The Middle East meets East Texas every weekend of Avalon Faire as belly dancers take to the stage to show off their talent.
Dancer Amy Taylor clarifies before the show, though, the audience should not respond with a “Yee-Haw.” Rather, everyone is encouraged to yell the Greek “Opa!” or the Arabic word “aiwa.”
After performing at Avalon Faire, where she has been part of the belly dancing presentation for all three years of the fair, she said, belly dancing is more than a “sultry dance” as it has become known in Western culture.
“It was mainly meant for women dancing for women,” she said, noting the dance was born when women in sultans’ harems were bored and would dance for each other.
The women on stage continue that tradition, displaying their skills for the audience and for each other.
Taylor did not have any dance experience when she first tried belly dancing, and called the other women as her second family.
“Even when I moved away for a few years, and I tried belly dancing at other cities, and it just wasn’t the same,” she said, noting the camaraderie Melonye “Desdemona” Grant created. “They didn’t really form that sisterhood, that family, that bond. I was begging my husband to move back to this area because I had to get back to my second family.”
Other Avalon Faire belly dancers learned from Grant, Taylor said, and following her death last year, they now dedicate their continued dancing to her.
“A lot of the songs that we perform are still her choreography because they’re just that good,” she said. “You can’t just set that on a shelf and not display it for other people. We’ve got to continue in her memory, so all that we do is in honor and in memory of her because she was such an influential teacher and mentor to all of us ladies.”
The community belly dancing creates is one for anyone, she emphasized.
“It’s a bunch of women from all ages, all shapes and sizes. There’s no discrimination about it,” Taylor said. “We embrace the fact that any woman can do this. I’ve even seen troupes that have men dancing, so it is not gender specific. It’s for everybody. It’s good exercise. It’s good fun.”
The purpose of belly dancing, Amber McDowell said, is to showcase and celebrate women and dance.
“Belly dance kind of teachers you how to accept your body type, love what you’ve got. Love your curves, celebrate your curves,” she said. “You don’t have to be a size 2 to dance.”
The dances presented at Avalon Faire is fun, quirky and family-friendly, showing a different side to the dance than the Westernized versions, Taylor said, whose daughter Sophie dances with her.
Overall, McDowell said, the style has been received well at the fair with belly dancing a relatively new style of dance to East Texas.
“You don’t see belly dancing very often,” she said. “It’s fun to present belly dance to those who may not have heard of it or seen it or maybe change their mind over the stigma they may feel about it. A lot of people think it’s a dance of seduction when in reality it’s ladies getting together just having fun with each other and dancing.”
The Avalon Faire presentation shows the audience members that it is fun to dance and in some cases it could introduce them to a new form of exercise.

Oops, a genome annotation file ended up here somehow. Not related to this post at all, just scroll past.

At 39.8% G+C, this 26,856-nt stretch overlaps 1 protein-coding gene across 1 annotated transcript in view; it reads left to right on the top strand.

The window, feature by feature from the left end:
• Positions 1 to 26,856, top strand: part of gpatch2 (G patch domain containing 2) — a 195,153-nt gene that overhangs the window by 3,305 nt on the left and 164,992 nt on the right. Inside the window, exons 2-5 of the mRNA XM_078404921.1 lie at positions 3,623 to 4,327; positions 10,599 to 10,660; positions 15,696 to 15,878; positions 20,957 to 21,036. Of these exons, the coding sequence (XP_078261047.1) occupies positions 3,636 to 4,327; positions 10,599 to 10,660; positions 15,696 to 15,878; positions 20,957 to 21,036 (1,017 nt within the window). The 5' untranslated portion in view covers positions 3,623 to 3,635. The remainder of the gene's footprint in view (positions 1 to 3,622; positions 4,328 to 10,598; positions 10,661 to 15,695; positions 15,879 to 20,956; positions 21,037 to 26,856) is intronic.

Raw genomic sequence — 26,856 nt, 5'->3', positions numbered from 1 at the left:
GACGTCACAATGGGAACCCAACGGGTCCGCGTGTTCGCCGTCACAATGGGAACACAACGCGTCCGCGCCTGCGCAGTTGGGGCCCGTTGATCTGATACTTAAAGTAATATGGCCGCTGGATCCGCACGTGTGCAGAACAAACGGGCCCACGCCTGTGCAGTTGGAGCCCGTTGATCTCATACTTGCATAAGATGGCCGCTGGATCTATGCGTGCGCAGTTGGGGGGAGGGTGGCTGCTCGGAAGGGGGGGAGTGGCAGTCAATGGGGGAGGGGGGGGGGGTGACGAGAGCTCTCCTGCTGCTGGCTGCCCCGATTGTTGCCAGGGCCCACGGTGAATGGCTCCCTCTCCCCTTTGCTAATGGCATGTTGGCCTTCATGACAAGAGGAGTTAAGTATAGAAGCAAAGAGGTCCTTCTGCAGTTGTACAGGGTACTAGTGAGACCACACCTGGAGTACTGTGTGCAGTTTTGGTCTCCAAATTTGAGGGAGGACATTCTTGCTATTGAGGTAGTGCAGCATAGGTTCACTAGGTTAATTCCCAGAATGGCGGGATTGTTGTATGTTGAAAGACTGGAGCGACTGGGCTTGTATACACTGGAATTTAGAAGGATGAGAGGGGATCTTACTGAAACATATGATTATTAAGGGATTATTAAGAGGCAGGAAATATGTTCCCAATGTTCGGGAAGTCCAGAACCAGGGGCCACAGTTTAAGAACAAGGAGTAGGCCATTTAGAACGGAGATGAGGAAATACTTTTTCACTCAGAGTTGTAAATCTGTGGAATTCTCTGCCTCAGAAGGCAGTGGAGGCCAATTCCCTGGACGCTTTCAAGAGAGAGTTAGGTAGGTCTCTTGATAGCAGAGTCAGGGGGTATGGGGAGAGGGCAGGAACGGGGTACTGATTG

“It is definite exercise,” Taylor said. “A lot of people do belly dancing to strengthen their core because it’s a lot about muscle isolation… As you do your hips, your top stays still, and when you do your top part, your hips stay still.”
Shannon Blanchard first found belly dance when she set out to find an activity that made exercise fun.
“I was looking for jazzercise, and I found belly dance instead… You don’t think of it as exercise,” she said.
In addition to the exercise belly dancing provides, Lauren McKenzie said, it also helped her through postpartum depression.
Belly dancing is the one thing McKenzie has for herself, she said. After taking a break to start a family, she returned to belly dancing following the death of Grant.
“This is what I love. I’m not fair to myself or to her if I don’t do it… It’s special and it’s magical,” she said.
McKenzie added dance is the first thing she fell in love with and remains the one thing she loves, besides her family.
“I can’t explain it any other way besides that,” she said. “It’s definitely the one thing I have for myself; it’s my ‘me’ thing.”
Terry Henning explained belly dancing is a way for women to get together and unwind, have fun and show off to each other.
Riki Bradford’s grandmother was the first to encourage her to try belly dancing, but Bradford said, she never saw her grandmother perform. After seeing a performance at Texas Renaissance Festival, she began taking lessons in Longview and said she most enjoys the friendship and community it creates and the body positivity it provides.
“It helped my confidence a lot,” she said.” I used to be very, very shy; I’m still shy, but it’s helped a lot to build me up.”
“I think it’s important for little boys and little girls to see belly dancers in that light,” McKenzie said. “It’s such a good body confidence for women and for boys they have that good light of women when they turn into men.”
Belly dancing classes are available across East Texas, including McDowell’s classes in Gladewater, and the belly dancers perform every weekend of Avalon Faire.